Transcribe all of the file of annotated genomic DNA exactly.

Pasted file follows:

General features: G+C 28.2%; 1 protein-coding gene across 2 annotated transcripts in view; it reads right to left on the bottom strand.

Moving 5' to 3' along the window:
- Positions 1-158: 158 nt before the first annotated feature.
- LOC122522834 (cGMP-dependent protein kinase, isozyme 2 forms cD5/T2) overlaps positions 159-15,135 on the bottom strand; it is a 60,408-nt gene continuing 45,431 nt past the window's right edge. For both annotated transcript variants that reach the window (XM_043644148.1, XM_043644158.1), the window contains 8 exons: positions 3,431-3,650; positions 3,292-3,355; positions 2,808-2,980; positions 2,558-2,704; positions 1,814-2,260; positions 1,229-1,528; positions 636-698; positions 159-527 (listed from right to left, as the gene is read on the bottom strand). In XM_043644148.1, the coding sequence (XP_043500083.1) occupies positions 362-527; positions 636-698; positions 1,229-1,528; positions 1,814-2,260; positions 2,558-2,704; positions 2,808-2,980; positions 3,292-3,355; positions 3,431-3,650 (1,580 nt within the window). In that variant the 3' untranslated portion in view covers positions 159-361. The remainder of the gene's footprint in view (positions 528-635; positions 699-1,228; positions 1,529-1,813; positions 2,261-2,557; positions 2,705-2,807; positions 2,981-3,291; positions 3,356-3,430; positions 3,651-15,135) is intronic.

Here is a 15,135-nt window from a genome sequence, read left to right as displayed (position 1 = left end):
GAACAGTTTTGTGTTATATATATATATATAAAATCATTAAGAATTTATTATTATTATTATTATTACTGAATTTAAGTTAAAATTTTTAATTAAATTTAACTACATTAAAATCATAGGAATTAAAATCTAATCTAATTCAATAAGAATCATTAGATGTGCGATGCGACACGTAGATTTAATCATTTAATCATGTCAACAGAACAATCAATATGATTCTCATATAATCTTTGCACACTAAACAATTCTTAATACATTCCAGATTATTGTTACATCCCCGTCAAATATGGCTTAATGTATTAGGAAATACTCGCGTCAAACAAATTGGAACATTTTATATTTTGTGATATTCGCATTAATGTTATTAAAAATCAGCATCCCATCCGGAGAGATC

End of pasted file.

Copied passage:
General features: G+C 28.2%; 1 protein-coding gene across 2 annotated transcripts in view; it reads right to left on the bottom strand.

Moving 5' to 3' along the window:
- Positions 1-158: 158 nt before the first annotated feature.
- LOC122522834 (cGMP-dependent protein kinase, isozyme 2 forms cD5/T2) overlaps positions 159-15,135 on the bottom strand; it is a 60,408-nt gene continuing 45,431 nt past the window's right edge. For both annotated transcript variants that reach the window (XM_043644148.1, XM_043644158.1), the window contains 8 exons: positions 3,431-3,650; positions 3,292-3,355; positions 2,808-2,980; positions 2,558-2,704; positions 1,814-2,260; positions 1,229-1,528; positions 636-698; positions 159-527 (listed from right to left, as the gene is read on the bottom strand). In XM_043644148.1, the coding sequence (XP_043500083.1) occupies positions 362-527; positions 636-698; positions 1,229-1,528; positions 1,814-2,260; positions 2,558-2,704; positions 2,808-2,980; positions 3,292-3,355; positions 3,431-3,650 (1,580 nt within the window). In that variant the 3' untranslated portion in view covers positions 159-361. The remainder of the gene's footprint in view (positions 528-635; positions 699-1,228; positions 1,529-1,813; positions 2,261-2,557; positions 2,705-2,807; positions 2,981-3,291; positions 3,356-3,430; positions 3,651-15,135) is intronic.

Here is a 15,135-nt window from a genome sequence, read left to right as displayed (position 1 = left end):
GAACAGTTTTGTGTTATATATATATATATAAAATCATTAAGAATTTATTATTATTATTATTATTACTGAATTTAAGTTAAAATTTTTAATTAAATTTAACTACATTAAAATCATAGGAATTAAAATCTAATCTAATTCAATAAGAATCATTAGATGTGCGATGCGACACGTAGATTTAATCATTTAATCATGTCAACAGAACAATCAATATGATTCTCATATAATCTTTGCACACTAAACAATTCTTAATACATTCCAGATTATTGTTACATCCCCGTCAAATATGGCTTAATGTATTAGGAAATACTCGCGTCAAACAAATTGGAACATTTTATATTTTGTGATATTCGCATTAATGTTATTAAAAATCAGCATCCCATCCGGAGAGATC